Businesses Are Tracking Your Habits–But How Much Information Is Too Much

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It’s no secret marketers are trying to get information about customer activity and habits online. Now some businesses are taking it a step further–using pocket-sized sensors to glean information from consumers’ Wi-Fi-enabled smartphones as they go about their day. Is this behavior tracking going too far?

Elizabeth Dwoskin of the Wall Street Journal examined several startups that are using data from smartphones to help businesses better target customers based on their activities and interests. She interviewed the founders of several startup companies using this technology and their customers, as well as privacy experts.

” geolocation companies could infer from a customer’s online searches that he/she has a certain illness, and may track that customer to his/her doctor or hospital, before potentially selling that information to marketers.”

Euclid Analytics, a San Francisco-based tech company founded by the team behind Google Analytics, works with retailers to assemble and analyze foot traffic patterns in restaurants and coffee shops, specialty retailers and big box stores. The technology works like this: sensors the size of a deck of playing cards are placed in the store that pick up “pings” off smartphones, and are used to gather information about shoppers.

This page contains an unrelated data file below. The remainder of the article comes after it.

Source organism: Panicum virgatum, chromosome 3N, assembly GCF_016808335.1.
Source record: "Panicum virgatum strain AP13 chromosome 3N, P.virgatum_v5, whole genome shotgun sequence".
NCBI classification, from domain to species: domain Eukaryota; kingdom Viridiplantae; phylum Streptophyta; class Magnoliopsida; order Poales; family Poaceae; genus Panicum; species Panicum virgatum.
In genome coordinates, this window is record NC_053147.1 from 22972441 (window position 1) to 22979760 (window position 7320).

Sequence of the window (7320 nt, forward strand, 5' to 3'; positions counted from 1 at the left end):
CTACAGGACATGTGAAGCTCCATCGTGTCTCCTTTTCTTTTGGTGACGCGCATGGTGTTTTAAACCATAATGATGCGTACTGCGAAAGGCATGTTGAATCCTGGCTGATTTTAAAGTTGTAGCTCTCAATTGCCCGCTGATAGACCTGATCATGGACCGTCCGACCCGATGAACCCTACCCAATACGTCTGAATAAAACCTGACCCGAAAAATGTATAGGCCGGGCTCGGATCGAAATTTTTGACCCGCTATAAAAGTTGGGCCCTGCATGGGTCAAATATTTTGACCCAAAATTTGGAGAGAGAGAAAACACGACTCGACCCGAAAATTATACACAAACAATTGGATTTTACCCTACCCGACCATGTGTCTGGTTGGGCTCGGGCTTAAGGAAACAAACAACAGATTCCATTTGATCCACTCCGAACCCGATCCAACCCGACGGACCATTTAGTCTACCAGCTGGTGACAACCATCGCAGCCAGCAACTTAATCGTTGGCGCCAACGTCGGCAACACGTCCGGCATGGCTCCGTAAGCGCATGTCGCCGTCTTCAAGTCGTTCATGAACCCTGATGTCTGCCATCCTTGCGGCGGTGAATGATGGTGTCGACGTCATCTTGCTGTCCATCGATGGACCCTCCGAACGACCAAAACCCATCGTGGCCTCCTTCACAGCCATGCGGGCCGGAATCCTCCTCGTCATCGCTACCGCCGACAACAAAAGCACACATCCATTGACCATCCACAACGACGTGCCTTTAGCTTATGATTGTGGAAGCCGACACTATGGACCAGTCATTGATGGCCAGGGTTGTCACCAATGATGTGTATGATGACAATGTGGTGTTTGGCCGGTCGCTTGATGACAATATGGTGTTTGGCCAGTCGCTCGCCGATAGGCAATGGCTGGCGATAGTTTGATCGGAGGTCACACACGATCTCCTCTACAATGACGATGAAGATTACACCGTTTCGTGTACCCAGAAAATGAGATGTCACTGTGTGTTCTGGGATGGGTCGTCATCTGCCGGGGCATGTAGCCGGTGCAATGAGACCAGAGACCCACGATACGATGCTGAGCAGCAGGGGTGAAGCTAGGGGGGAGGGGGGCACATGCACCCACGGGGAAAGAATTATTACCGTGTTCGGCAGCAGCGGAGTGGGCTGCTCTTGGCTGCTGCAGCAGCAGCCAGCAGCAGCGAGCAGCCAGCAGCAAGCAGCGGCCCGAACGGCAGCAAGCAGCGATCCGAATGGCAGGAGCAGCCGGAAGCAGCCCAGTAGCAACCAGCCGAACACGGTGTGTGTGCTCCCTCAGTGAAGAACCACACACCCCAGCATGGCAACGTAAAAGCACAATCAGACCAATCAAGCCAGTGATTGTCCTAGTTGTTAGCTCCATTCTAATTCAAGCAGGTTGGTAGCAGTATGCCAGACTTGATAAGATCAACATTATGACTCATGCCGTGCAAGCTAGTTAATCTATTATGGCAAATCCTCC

Two Toronto-based companies take it a step further. Turnstyle Solutions, Inc. tracks information such as how long a shopper stays in a store, whether a promotion brought them in, and whether it’s their first visit or they’re a repeat customer. The owner of Happy Child, an Asian restaurant in Toronto, used Turnstyle to discover that a number of his customers belonged to gyms, so he started selling workout gear with the restaurant’s logo on it. “Instead of offering a general promotion that may or may not hit a nerve, we can promote specifically to the customer’s taste,” Fan Zhang told the Journal.

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This content has been updated on August 23, 2014 at 14 h 14 min.